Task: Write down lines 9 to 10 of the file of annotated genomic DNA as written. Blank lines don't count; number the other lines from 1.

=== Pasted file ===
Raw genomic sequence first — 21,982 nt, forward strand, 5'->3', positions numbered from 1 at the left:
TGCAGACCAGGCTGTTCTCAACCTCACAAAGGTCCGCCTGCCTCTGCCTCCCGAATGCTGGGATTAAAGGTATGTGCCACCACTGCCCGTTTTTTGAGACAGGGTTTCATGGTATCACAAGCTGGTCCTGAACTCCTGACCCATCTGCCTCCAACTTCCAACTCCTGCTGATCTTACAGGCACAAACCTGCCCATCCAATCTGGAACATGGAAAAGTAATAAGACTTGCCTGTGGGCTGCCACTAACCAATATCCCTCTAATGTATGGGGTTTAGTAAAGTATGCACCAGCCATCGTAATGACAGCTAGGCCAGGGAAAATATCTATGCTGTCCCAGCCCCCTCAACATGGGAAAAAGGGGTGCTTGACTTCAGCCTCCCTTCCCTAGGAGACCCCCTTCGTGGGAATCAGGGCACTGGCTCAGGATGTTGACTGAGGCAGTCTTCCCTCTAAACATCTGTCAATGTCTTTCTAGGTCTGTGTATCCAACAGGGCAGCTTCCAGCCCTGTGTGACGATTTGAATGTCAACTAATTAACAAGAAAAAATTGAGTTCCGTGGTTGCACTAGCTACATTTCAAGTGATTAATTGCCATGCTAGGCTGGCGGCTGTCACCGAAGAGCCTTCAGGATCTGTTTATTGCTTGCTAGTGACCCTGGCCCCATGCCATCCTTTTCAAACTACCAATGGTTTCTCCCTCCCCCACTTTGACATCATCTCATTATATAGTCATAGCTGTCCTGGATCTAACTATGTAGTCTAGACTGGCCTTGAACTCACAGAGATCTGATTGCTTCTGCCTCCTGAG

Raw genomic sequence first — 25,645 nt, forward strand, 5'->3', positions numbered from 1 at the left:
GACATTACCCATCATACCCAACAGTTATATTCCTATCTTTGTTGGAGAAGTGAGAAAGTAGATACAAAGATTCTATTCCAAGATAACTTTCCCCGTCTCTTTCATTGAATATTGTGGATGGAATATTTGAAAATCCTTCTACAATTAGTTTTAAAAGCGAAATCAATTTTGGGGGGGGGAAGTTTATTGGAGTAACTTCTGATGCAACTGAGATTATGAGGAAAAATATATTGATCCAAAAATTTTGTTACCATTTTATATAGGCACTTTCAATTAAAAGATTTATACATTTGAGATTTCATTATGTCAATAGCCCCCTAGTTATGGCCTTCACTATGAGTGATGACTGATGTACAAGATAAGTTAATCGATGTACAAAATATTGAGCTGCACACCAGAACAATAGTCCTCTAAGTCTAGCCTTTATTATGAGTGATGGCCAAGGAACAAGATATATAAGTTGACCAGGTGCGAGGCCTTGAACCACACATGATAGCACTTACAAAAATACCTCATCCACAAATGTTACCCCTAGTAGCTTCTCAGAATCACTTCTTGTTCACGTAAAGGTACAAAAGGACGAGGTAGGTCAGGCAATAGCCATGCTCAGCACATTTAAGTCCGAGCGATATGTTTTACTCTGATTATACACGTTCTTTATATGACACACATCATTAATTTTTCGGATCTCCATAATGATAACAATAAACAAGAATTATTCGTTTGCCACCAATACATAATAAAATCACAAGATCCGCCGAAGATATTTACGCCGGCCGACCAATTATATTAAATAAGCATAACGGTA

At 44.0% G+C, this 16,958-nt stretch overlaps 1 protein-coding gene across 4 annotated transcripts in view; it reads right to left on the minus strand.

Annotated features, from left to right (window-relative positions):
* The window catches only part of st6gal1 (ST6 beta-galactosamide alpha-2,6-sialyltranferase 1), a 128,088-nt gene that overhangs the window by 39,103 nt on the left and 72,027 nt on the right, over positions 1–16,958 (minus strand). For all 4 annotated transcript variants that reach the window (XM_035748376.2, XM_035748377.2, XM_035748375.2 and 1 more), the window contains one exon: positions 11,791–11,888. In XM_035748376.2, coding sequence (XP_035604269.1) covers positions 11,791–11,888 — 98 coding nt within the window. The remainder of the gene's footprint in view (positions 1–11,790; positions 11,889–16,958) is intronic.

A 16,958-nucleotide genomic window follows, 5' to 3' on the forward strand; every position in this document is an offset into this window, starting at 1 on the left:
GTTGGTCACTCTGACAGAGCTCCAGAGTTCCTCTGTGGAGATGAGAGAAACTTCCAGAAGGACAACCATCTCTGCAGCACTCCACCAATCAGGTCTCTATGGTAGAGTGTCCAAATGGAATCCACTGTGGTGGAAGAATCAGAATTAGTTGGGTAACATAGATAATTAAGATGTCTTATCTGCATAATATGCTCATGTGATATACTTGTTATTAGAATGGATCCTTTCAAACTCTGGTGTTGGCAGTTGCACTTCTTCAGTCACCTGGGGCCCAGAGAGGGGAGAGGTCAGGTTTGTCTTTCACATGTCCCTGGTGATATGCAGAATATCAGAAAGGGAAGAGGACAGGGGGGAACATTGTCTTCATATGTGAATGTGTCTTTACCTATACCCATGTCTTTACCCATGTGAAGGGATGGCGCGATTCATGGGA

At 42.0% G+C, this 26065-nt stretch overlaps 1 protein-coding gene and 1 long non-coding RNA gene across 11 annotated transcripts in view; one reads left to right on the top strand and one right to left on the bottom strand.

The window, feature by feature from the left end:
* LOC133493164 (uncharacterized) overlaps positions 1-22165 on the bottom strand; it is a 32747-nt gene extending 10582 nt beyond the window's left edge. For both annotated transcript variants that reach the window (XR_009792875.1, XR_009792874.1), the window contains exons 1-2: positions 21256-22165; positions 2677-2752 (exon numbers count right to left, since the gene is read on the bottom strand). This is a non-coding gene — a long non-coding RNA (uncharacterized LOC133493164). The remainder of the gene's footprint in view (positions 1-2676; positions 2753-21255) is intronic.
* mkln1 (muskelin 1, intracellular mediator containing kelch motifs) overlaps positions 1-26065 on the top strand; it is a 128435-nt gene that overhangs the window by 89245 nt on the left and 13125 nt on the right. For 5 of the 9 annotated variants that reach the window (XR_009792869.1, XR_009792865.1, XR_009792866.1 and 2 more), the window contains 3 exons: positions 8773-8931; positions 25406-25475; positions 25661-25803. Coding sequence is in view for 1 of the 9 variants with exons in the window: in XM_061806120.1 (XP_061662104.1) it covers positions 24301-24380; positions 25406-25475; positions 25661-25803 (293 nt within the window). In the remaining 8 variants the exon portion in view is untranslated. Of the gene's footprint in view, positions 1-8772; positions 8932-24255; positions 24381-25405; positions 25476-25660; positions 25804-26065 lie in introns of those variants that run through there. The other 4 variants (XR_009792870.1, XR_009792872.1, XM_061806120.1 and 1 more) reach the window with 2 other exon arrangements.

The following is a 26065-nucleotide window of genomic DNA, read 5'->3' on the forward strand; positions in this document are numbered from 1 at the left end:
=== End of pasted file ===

GTTGGTCACTCTGACAGAGCTCCAGAGTTCCTCTGTGGAGATGAGAGAAACTTCCAGAAGGACAACCATCTCTGCAGCACTCCACCAATCAGGTCTCTATGGTAGAGTGTCCAAATGGAATCCACTGTGGTGGAAGAATCAGAATTAGTTGGGTAACATAGATAATTAAGATGTCTTATCTGCATAATATGCTCATGTGATATACTTGTTATTAGAATGGATCCTTTCAAACTCTGGTGTTGGCAGTTGCACTTCTTCAGTCACCTGGGGCCCAGAGAGGGGAGAGGTCAGGTTTGTCTTTCACATGTCCCTGGTGATATGCAGAATATCAGAAAGGGAAGAGGACAGGGGGGAACATTGTCTTCATATGTGAATGTGTCTTTACCTATACCCATGTCTTTACCCATGTGAAGGGATGGCGCGATTCATGGGA

At 42.0% G+C, this 26065-nt stretch overlaps 1 protein-coding gene and 1 long non-coding RNA gene across 11 annotated transcripts in view; one reads left to right on the top strand and one right to left on the bottom strand.